TV Picks: ‘Daredevil,’ ‘Game of Thrones,’ ‘Outlander’

‘Game of Thrones’
Jessica Henwick as Nymeria Sand in “Game of Thrones.”

“Daredevil”: Marvel proves once again its unique understanding the world of multi-platforming with its new series for Netflix. Charlie Cox is a brilliant choice for the blind, bare-knuckled vigilante, here so low-rent he doesn’t even have the slick costume yet. New York hasn’t looked this menacing in years, with its rain slick alleys and prowling baddies. And the supporting cast, including Elden Henson, Vincent D’Onofiro and Rosario Dawson, bring depth to their roles as best friend, super villain and conscience minder, respectively.

More important, “Daredevil” is custom built for both its audience and its delivery system. An elliptical introduction, random flashbacks, long punch-'em-out scenes followed by blaze-by exposition, sudden side trips into the world of supporting characters all mark a we’ll-get-to-it-when-it’s-time sense of storytelling that works best when consumed in multiple episodes.

Adult where other Marvel shows skew adolescent and dismissive of super powers, gizmos and badged agencies, “Daredevil” may be part of a franchise but plays by its own rules, and it may be the first show explicitly built to binge. Netflix, as of April 10, any time.

“Game of Thrones”: The best show ever is just as good, if not better, in season 5 than its ever been. Having established itself as television’s first real fantasy epic, it goes on to redefine its own terminology. Gone (in many cases, literally) are the characters once so archetypal they could be sorted into houses and identified by animal symbols and mottoes. In there place are people, some still-power hungry or oppressed or in extremis, but all shaped by what has happened to them over the course of the show and all now individuals faced by personal choices.


Is Jon Snow ready to be a leader, and what kind will he be? Does Arya really want to follow the tutelage of her faceless man assassin, and has she become nothing but the desire for revenge? Will Sansa finally stop whimpering and flinching and step up to become her mother’s daughter? Has Tyrion come full circle, back to the cynical dissipation of the outlier, or will his true mettle finally be put to better use? And will Daenerys get it together and control those crazy dragons and her kingdom before all the good she has done collapses because she’s too nice to lay down the law?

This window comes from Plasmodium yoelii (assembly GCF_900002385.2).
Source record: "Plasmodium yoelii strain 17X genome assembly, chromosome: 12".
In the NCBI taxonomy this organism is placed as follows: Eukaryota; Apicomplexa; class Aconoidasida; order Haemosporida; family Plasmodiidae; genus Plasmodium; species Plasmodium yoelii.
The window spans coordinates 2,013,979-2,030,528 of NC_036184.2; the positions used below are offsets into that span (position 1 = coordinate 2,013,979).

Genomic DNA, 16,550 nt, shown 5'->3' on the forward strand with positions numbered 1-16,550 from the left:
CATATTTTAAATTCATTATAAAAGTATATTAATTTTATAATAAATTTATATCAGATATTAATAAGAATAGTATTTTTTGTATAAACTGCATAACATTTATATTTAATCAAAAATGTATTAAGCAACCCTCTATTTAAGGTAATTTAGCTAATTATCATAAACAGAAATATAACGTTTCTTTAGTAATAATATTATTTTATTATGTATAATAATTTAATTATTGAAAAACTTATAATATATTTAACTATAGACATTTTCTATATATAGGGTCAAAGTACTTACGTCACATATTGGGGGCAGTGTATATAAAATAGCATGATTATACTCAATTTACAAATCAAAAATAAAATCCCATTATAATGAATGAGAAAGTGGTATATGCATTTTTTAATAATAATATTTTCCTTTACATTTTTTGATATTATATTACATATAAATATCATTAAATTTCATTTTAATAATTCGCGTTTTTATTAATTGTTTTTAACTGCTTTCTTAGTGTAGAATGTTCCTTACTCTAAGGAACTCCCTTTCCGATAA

This doesn’t mean early episodes lack blood and breasts and scenes of great beauty and brutal death. All is as it was in Westeros and its environs, winter is coming, etc, only now it is as human a world as it is fantastic. “Game of Thrones”: The first truly character-driven epic. HBO, Sunday, 9 p.m.

“Outlander”: So is it bigamy if the man you married first hasn’t actually been born yet? Just one of the many imponderables faced by Claire Randall (Caitriona Balfe), former World War II nurse turned time traveler who finds herself, and true love, after an ill-timed visit to some standing stones lands her in 18th-century Scotland.

Armed with the scant knowledge she accumulated on her trip to the Highlands with her 20th century husband, Frank (Tobias Menzies) — like that many Highlanders die attempting to protect their way of life near those fateful standing stones — Claire spent season 1  attempting to not be raped, killed or put on trial for witchcraft. Earning respect from the local clan for her first-aid skills (memo to self: Learn your herbs in case of accidental time travel!), she is subsequently terrorized by Frank’s ancestor and doppleganger, English Captain Jack Randall, a man so sadistic he would fit right in on “Game of Thrones.”


To keep her from Randall’s clutches, gallant Scotsman Jamie Fraser (Sam Heughan) marries her, and by the end of season 1 the two were legitimately in love.

As they are in season 2, though the cultural differences are beginning to show. Lush and lovely, with smatterings of history to sweeten the general absurdity of certain things (how does she bear her new standard of personal hygiene?), “Outlander” remains at once preposterous and very serious. How much of who we are is born of context and how much our essential self? What are the human qualities that transcend time and place, and is romantic love one of them? Would I look that great in an enormous plaid shawl and a wide belt?

Don’t stop watching til you get some answers. Starz, Saturday, 9 p.m.

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